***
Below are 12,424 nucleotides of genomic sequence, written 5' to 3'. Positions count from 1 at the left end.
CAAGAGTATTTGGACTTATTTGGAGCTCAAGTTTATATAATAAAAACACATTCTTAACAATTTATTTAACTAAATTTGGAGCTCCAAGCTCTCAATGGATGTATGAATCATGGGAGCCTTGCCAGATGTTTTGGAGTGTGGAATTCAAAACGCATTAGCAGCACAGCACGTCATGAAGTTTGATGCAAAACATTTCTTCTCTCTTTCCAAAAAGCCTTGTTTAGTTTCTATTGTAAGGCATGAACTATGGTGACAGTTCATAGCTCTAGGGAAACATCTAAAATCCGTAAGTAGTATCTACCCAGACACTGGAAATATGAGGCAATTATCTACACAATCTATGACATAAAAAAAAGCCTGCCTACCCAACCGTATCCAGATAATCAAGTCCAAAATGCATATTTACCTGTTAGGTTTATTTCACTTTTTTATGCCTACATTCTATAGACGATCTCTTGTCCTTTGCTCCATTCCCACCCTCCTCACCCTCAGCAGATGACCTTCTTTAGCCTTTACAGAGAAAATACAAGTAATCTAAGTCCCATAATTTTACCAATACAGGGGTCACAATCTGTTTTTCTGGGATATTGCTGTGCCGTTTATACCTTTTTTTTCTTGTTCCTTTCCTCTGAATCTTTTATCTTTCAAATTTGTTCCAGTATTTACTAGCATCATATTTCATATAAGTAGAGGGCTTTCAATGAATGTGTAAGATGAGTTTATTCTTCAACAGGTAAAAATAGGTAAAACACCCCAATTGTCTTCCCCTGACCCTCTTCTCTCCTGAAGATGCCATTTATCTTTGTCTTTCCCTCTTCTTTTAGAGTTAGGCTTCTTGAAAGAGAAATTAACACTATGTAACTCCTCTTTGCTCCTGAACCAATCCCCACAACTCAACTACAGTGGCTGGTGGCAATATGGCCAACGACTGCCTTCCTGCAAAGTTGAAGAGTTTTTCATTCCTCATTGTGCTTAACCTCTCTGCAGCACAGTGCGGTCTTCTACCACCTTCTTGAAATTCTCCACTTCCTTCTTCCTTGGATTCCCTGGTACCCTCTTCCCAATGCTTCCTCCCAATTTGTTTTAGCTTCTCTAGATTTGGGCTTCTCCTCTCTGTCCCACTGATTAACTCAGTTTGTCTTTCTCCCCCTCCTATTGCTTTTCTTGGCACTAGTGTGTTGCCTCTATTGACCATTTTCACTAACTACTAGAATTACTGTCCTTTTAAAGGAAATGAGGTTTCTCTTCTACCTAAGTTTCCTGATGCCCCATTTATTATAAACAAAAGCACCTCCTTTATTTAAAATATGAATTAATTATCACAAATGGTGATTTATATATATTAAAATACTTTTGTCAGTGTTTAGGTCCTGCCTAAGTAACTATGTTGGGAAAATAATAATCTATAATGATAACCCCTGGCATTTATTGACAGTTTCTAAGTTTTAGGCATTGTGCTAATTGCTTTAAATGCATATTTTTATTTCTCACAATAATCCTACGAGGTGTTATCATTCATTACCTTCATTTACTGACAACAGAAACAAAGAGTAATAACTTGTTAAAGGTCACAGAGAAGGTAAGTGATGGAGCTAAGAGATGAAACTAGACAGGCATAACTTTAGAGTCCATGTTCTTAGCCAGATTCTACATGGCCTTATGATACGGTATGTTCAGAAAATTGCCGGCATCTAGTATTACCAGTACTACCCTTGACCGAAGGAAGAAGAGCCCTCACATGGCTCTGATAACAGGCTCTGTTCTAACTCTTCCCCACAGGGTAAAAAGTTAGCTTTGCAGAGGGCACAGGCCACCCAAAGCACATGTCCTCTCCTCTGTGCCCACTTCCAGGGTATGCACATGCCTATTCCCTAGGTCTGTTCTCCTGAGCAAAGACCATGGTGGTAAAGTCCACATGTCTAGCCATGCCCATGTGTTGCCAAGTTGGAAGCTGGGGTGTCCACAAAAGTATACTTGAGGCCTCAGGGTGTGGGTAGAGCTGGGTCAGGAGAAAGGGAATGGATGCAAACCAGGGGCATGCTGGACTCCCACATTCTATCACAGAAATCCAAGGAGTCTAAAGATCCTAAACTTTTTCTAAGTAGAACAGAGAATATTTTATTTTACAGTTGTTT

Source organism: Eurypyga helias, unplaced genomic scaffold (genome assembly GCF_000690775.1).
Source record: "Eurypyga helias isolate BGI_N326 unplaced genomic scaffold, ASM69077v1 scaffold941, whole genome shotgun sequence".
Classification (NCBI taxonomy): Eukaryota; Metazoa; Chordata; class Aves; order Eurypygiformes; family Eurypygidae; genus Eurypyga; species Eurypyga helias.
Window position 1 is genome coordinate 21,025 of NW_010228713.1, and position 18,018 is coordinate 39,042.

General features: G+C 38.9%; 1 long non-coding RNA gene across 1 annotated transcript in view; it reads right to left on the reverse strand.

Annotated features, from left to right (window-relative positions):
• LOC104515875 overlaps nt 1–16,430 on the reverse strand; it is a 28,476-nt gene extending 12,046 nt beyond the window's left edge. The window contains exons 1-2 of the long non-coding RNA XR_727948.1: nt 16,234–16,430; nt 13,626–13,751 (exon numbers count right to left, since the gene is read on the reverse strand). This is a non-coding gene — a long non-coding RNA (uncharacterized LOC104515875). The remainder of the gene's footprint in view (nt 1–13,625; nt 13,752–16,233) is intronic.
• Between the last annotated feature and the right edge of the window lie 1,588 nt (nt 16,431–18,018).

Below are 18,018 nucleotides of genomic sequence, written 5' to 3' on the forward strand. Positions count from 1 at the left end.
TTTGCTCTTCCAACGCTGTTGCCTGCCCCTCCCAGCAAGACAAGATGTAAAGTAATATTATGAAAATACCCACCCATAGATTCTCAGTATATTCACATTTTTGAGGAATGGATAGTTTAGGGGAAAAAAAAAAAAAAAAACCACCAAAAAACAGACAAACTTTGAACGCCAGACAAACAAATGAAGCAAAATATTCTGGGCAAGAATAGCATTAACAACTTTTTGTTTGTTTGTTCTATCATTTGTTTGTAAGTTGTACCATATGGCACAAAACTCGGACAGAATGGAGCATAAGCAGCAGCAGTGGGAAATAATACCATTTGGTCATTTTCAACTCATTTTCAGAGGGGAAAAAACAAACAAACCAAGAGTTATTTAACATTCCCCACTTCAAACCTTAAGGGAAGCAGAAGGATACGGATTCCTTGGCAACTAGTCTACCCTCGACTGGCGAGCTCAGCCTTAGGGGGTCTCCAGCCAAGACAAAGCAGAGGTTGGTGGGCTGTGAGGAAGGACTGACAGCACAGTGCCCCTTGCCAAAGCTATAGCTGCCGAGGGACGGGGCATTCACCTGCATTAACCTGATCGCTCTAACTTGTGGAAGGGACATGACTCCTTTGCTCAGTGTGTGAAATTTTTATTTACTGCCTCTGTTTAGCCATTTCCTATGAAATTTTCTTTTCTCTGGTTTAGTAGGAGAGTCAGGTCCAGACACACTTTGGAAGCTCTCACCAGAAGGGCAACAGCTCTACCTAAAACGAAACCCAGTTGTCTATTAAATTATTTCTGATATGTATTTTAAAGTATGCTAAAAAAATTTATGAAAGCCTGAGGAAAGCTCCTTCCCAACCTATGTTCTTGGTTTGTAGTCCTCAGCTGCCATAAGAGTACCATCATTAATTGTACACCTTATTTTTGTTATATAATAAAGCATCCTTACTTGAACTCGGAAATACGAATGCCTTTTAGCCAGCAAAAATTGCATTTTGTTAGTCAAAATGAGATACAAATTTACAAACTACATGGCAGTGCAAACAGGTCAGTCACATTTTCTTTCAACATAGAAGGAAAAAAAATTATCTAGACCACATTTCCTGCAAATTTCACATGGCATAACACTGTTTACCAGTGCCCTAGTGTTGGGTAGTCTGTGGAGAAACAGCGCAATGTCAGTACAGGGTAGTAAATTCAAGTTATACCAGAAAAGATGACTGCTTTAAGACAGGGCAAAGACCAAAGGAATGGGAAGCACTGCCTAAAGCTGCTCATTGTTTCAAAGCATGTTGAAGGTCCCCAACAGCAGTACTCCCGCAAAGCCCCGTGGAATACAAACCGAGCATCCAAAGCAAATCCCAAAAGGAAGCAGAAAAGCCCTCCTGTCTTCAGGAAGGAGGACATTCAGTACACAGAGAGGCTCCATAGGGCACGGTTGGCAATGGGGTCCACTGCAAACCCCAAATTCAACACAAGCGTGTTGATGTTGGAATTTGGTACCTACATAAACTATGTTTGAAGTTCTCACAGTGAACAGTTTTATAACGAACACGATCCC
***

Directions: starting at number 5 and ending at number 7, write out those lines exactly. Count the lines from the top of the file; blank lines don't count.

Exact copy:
Classification (NCBI taxonomy): Eukaryota; Metazoa; Chordata; class Aves; order Eurypygiformes; family Eurypygidae; genus Eurypyga; species Eurypyga helias.
Window position 1 is genome coordinate 21,025 of NW_010228713.1, and position 18,018 is coordinate 39,042.

General features: G+C 38.9%; 1 long non-coding RNA gene across 1 annotated transcript in view; it reads right to left on the reverse strand.